When using redis as primary data storage, or in situation where maximum persistence is required, consider:
We have been using Redis since its 2.X release, for multiple purposes:
Well, we also use it as a primary data storage for our subscription platform.
It is arguable that this is not good practice, but this post is not about that. In this post I will try to share our experience with scaling issue when using high I/O redis server with persistence.
We store user information in redis hashtables, and use redis cluster with 4 master nodes, and 4 slave nodes. User information includes something similar to point system that can get updated from multiple other services. This requires the platform to provide real-time user information with maximum persistence to the services.
Therefore, both AOF and RDB is enabled at our redis servers.
- AOF stands for Append Only Files which write every write operation to a file. This makes it slower because every write wait for successfull disk write.
- RDB stands for Redis DataBase is compressed snapshot of redis data. This doesn’t impact performance as much as AOF persistence. However, it may not have all the data for backup (unless BGSAVE is triggered for each write, which is very inefficient).
In the very beginning, platform was in alpha release phase and had about 40K~50K users’ information. Everything was stable and fast.
But about a year later, we have planned to do mass insertion to the platform, increasing user count by about 1000 times.
As anyone would, we began our performance testing. We did two types of tests:
redis-benchmark test, and
API server load test using Gatling, for different numbers of users: 5 million, 25 million and 50 million.
There was no major problem when user count was 5 million or 25 million. However, when we tested with highest required QPS possible with 50 million user information, about 5% of the requests have failed for API load test. And from logs we’ve concluded that redis was the bottleneck. However,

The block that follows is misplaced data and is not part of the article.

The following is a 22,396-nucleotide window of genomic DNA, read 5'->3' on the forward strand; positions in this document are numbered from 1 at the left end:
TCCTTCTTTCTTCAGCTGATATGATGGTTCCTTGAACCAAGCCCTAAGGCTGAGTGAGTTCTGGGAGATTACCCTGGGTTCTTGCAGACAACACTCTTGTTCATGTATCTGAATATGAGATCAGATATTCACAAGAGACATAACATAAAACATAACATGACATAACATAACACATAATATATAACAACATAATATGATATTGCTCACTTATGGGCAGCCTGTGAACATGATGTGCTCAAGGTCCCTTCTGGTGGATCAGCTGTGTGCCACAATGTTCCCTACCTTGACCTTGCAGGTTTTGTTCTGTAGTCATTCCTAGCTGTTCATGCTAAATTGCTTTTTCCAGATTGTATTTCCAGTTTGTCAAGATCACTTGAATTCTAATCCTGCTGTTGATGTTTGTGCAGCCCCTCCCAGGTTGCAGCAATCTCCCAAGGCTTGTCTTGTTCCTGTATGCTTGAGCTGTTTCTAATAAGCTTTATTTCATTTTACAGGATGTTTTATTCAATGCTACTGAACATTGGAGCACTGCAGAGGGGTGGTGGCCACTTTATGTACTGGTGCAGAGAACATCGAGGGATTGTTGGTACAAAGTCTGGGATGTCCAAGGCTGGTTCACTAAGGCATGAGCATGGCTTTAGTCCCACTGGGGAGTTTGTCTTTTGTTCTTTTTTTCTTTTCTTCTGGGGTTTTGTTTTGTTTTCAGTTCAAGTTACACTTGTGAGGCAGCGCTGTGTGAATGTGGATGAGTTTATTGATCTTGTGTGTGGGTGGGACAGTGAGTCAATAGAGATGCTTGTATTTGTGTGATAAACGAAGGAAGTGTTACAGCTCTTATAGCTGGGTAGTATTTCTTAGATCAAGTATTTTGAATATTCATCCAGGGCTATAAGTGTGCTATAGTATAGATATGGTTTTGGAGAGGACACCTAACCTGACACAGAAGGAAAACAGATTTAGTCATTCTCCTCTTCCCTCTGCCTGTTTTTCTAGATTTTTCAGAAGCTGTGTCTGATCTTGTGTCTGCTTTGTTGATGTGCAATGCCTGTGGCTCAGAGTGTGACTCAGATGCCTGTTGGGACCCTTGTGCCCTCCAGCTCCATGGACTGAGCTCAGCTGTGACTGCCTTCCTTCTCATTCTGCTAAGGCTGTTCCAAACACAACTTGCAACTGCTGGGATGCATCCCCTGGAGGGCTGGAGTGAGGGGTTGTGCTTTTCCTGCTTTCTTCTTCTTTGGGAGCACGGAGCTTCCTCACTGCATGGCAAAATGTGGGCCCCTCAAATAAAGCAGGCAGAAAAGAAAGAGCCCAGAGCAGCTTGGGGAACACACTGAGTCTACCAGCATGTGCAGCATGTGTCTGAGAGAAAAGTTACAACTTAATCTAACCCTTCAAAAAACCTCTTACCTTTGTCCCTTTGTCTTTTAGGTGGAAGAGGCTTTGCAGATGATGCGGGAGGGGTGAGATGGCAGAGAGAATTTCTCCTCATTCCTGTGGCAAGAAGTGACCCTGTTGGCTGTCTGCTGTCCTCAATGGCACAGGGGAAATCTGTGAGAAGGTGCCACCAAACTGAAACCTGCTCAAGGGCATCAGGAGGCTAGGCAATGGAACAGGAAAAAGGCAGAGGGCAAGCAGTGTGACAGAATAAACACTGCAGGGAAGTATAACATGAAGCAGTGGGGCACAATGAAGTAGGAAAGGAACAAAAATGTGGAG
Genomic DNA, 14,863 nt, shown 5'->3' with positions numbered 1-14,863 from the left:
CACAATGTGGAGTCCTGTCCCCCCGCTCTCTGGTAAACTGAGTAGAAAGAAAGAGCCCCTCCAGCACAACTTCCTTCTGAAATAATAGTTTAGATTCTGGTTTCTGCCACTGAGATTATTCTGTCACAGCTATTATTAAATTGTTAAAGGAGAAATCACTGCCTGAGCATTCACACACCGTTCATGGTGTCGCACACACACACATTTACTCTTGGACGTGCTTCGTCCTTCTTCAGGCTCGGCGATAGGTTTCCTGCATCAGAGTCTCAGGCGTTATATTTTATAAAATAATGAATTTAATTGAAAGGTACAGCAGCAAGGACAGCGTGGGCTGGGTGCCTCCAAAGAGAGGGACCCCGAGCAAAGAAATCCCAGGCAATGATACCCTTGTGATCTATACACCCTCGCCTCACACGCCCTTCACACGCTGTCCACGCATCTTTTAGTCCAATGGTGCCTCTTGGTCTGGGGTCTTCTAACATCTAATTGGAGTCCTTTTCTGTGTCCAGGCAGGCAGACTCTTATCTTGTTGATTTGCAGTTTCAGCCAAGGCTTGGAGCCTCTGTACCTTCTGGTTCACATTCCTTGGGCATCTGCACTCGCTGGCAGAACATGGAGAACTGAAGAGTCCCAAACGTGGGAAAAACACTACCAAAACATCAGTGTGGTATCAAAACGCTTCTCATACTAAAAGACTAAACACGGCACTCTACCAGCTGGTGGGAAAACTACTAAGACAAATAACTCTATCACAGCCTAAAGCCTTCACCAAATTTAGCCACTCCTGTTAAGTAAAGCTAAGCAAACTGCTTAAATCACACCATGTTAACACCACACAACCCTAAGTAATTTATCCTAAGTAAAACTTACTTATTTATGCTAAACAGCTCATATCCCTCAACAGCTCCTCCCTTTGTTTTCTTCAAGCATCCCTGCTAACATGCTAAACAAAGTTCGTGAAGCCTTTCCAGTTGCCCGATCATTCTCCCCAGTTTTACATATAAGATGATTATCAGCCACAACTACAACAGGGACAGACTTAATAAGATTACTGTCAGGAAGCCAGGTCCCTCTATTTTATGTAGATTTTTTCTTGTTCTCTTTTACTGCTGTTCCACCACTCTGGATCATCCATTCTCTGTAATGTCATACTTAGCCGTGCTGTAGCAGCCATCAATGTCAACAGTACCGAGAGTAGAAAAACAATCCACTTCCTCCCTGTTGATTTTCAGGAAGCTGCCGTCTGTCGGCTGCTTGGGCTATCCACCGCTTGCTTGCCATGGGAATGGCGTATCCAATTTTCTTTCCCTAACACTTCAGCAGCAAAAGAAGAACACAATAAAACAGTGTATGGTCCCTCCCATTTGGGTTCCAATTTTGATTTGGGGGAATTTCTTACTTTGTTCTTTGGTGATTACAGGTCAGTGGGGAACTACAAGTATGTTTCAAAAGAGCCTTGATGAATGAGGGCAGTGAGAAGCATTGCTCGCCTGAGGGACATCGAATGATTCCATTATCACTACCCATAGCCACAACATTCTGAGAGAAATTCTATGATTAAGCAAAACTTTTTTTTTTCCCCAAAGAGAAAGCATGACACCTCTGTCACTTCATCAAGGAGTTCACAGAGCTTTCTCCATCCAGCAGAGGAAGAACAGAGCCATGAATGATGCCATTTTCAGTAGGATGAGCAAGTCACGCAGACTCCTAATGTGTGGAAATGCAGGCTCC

redis-benchmark tests showed that redis can handle IO for even higher QPS while having 50 million users’ information.
So situation was that redis server can handle the required writes for a short time, but for continuous writes for a long time, significant latency occurs.
We’ve noticed API response had errors every 60 seconds. Also while watching
redis-cli -c INFO every second, we’ve confirmed that errors happen whenever
redis.conf looked like this:
# save <seconds> <changes> # # Will save the DB if both the given number of seconds and the given # number of write operations against the DB occurred. save 900 1 save 300 10 save 60 10000
So the redis was taking snapshot every 60 seconds because changes within 60 seconds were far more than 10K.
But why is this causing latency? Snapshotting is supposed to be done with another fork, with minimum impact to the redis server. Also why it didn’t happen for other cases when user count was smaller.
It turns out that issue was happening because background
SAVE was taking too long, due to large data. This was keeping disk IO busy, and all writes was taking time as well because each update was waiting to be written to the disk (AOF enabled). Meanwhile requests to the API were failing due to timeout.
Logs from one of the redis nodes is as following:
23:42:47.211 * 10000 changes in 60 seconds. Saving... 23:42:47.314 * Background saving started by pid 10210 23:43:04.044 * Asynchronous AOF fsync is taking too long (disk is busy?). Writing the AOF buffer without waiting for fsync to complete, this may slow down Redis. 23:43:10.361 * DB saved on disk
We initially thought of implementing Rolling BGSAVE to take control of snapshotting. However issue didn’t happen because we didn’t control snapshot timing, but the amount of data on the node was too large.
From Redis Cluster specification page:
in a Redis Cluster with N master nodes you can expect the same performance as a single Redis instance multiplied by N as the design scales linearly.
So this meant that we can reduce data on each node by increasing cluster size. We resolved the issue by increasing master node count from 4 to 8, which halved the data on each node.
Additionally, server spec of each redis node was too high. It 2 cores and 32 GB of memory. This was truely inefficient because snapshot process was slow even when data size was less than 1GB. So rest of the 31GB memory was never to be used. It would be better to have lower spec servers, (1 core, 2GB memory ideally) in the beginning to resolve this inefficiency.